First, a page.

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Foodles Brings Oodles of RFID-Enabled Dining Options to Paris

The technology startup is delivering UHF and NFC systems to small and mid-sized businesses so that they can provide fresh food offerings to employees, while RFID enables sales transactions and inventory management.
By Claire Swedberg

Before delivering the food to a particular customer, Foodles' staff attaches UHF RFID tags at specific locations on the products (each item requires that the tag be affixed at a different spot, in order to ensure the best transmission accuracy). Tsnobiladzé declines to name the specific tags being used; however, he says, the company spent considerable time testing tags (inlays and encapsulations), in order to determine the one that would work best, along with the proper attachment location for each type of food. High levels of liquids, as well as the need for some items to be packed closely together, make it challenging to read RFID tags, he explains.

The unique ID number encoded on each tag is linked to details about that item in Foodles' software, including what type of dish it is, where it was prepared and when it will expire. The goods are then stocked in each unit at customers' sites, while any expired items are removed. Each unit can accommodate approximately 200 products.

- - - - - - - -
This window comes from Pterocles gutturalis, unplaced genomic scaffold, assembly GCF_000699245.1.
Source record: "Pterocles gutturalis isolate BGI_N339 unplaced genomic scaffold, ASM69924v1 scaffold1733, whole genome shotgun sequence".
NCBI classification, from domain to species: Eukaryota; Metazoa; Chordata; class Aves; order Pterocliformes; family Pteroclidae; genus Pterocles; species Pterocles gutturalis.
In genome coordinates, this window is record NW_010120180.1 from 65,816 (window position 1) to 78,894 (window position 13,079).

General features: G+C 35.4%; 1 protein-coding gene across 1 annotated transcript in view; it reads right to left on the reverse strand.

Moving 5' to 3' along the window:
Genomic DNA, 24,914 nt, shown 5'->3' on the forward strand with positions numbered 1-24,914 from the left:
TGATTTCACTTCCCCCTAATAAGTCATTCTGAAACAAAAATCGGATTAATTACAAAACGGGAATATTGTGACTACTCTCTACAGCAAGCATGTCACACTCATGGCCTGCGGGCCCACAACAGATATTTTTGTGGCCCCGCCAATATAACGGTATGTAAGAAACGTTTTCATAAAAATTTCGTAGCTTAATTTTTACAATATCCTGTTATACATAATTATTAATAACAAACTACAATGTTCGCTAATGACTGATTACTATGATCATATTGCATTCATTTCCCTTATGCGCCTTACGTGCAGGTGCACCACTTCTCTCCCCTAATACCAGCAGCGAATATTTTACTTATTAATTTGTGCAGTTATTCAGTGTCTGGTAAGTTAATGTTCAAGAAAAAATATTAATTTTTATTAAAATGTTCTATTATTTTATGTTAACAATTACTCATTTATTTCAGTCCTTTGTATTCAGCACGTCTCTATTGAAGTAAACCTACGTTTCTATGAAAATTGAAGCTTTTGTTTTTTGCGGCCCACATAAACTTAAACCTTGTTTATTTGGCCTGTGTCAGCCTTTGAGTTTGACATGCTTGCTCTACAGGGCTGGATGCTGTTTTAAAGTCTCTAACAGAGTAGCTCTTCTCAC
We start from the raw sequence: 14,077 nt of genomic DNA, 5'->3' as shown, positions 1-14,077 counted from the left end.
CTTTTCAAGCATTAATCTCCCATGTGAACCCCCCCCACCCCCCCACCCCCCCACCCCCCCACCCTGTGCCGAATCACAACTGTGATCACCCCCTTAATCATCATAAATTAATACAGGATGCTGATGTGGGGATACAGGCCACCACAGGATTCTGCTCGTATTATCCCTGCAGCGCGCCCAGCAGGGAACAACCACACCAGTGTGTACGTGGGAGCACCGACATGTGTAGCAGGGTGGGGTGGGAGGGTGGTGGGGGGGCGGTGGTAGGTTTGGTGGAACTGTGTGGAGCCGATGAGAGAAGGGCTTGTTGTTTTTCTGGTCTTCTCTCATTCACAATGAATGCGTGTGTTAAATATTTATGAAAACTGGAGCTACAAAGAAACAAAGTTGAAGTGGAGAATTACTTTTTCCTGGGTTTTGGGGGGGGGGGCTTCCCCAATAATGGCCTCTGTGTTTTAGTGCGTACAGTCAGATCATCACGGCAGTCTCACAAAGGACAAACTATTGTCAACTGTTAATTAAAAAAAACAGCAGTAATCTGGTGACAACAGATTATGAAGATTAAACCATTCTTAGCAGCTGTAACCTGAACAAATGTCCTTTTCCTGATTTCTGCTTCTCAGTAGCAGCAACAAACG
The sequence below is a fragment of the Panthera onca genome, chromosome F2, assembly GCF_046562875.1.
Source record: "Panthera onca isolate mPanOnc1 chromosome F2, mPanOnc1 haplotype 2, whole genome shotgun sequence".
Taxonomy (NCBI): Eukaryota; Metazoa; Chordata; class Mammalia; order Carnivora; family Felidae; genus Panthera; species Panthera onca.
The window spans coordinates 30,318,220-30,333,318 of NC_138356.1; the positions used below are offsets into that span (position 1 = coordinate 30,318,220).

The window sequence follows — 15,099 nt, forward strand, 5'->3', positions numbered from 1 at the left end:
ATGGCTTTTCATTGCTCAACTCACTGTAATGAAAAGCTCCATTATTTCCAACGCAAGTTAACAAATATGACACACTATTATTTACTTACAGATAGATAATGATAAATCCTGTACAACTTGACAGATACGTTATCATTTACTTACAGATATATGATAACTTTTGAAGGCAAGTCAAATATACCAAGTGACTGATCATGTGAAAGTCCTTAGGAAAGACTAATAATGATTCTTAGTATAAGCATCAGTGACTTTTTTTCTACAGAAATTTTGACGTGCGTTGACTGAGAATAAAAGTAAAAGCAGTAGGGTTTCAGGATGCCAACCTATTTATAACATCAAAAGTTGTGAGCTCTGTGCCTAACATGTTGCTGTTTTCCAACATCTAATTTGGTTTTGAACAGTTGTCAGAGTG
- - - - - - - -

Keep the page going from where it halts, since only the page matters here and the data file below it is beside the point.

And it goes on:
When an employee takes a lunch break, he or she taps a 13.56 MHz NFC-enabled ID card at the NFC reader built into the front of the refrigeration unit. Each worker's ID is linked with his or her prepaid account, and is managed on Foodles' server. Once the reader captures the employee's ID number and forwards that information to the server, the ID is authenticated and the unit door unlocks automatically.

The user can then open the door and remove the desired items. The unit reader ceases to interrogate those tag IDs, and all items removed are displayed on the touch screen at the unit's front. The individual agrees to the payment total, and that amount is deducted from his or her account. Foodles' software can then update the unit's inventory level. As a result, Tsnobiladzé says, "We know exactly what's inside each fridge."

In some cases, companies might share access to a Foodles unit within an office building that hosts multiple organizations. Typically, Tsnobiladzé says, more than one unit is acquired in such a scenario, so as to reduce queueing times during lunch or dinner hours. He adds that the company signs up two or three new customers each month. While the system is initially being used in France, he expects Foodles to expand its use to other parts of Europe, including the United Kingdom, by next year.

In the future, Foodles intends to employ analytics capabilities with the software to identify how foods are selling, at what volume and where sales are occurring, in order to improve the targeting of menus. As present, the company reports, food waste is as low as 5 percent, in part because the technology enables Foodles to identify the number of specific products required at each site, thereby reducing the risk of overstocking goods that could expire before being sold.

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